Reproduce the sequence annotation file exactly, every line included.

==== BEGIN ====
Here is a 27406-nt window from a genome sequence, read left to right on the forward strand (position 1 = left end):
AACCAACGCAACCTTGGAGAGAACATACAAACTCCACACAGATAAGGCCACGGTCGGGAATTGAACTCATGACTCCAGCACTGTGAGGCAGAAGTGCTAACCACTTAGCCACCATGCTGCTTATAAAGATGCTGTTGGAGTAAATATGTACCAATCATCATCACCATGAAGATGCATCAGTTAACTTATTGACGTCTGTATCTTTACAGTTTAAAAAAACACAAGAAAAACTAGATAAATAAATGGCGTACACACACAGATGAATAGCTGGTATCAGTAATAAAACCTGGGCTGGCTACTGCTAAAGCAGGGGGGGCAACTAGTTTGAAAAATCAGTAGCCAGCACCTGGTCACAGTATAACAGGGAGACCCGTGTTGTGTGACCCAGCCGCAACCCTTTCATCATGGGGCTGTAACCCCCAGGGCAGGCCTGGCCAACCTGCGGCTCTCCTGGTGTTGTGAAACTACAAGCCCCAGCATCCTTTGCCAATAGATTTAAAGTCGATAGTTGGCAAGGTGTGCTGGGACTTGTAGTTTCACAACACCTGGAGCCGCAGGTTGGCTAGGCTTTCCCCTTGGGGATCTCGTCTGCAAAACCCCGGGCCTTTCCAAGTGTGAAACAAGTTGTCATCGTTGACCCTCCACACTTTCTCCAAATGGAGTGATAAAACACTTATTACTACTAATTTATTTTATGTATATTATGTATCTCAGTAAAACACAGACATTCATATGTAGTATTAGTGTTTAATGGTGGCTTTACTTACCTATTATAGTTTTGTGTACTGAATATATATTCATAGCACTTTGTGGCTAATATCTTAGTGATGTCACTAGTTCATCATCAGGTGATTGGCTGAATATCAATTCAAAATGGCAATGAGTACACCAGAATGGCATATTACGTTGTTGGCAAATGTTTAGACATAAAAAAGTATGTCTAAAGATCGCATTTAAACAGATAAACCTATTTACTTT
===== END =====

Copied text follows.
Here is a 27406-nt window from a genome sequence, read left to right on the forward strand (position 1 = left end):
AACCAACGCAACCTTGGAGAGAACATACAAACTCCACACAGATAAGGCCACGGTCGGGAATTGAACTCATGACTCCAGCACTGTGAGGCAGAAGTGCTAACCACTTAGCCACCATGCTGCTTATAAAGATGCTGTTGGAGTAAATATGTACCAATCATCATCACCATGAAGATGCATCAGTTAACTTATTGACGTCTGTATCTTTACAGTTTAAAAAAACACAAGAAAAACTAGATAAATAAATGGCGTACACACACAGATGAATAGCTGGTATCAGTAATAAAACCTGGGCTGGCTACTGCTAAAGCAGGGGGGGCAACTAGTTTGAAAAATCAGTAGCCAGCACCTGGTCACAGTATAACAGGGAGACCCGTGTTGTGTGACCCAGCCGCAACCCTTTCATCATGGGGCTGTAACCCCCAGGGCAGGCCTGGCCAACCTGCGGCTCTCCTGGTGTTGTGAAACTACAAGCCCCAGCATCCTTTGCCAATAGATTTAAAGTCGATAGTTGGCAAGGTGTGCTGGGACTTGTAGTTTCACAACACCTGGAGCCGCAGGTTGGCTAGGCTTTCCCCTTGGGGATCTCGTCTGCAAAACCCCGGGCCTTTCCAAGTGTGAAACAAGTTGTCATCGTTGACCCTCCACACTTTCTCCAAATGGAGTGATAAAACACTTATTACTACTAATTTATTTTATGTATATTATGTATCTCAGTAAAACACAGACATTCATATGTAGTATTAGTGTTTAATGGTGGCTTTACTTACCTATTATAGTTTTGTGTACTGAATATATATTCATAGCACTTTGTGGCTAATATCTTAGTGATGTCACTAGTTCATCATCAGGTGATTGGCTGAATATCAATTCAAAATGGCAATGAGTACACCAGAATGGCATATTACGTTGTTGGCAAATGTTTAGACATAAAAAAGTATGTCTAAAGATCGCATTTAAACAGATAAACCTATTTACTTT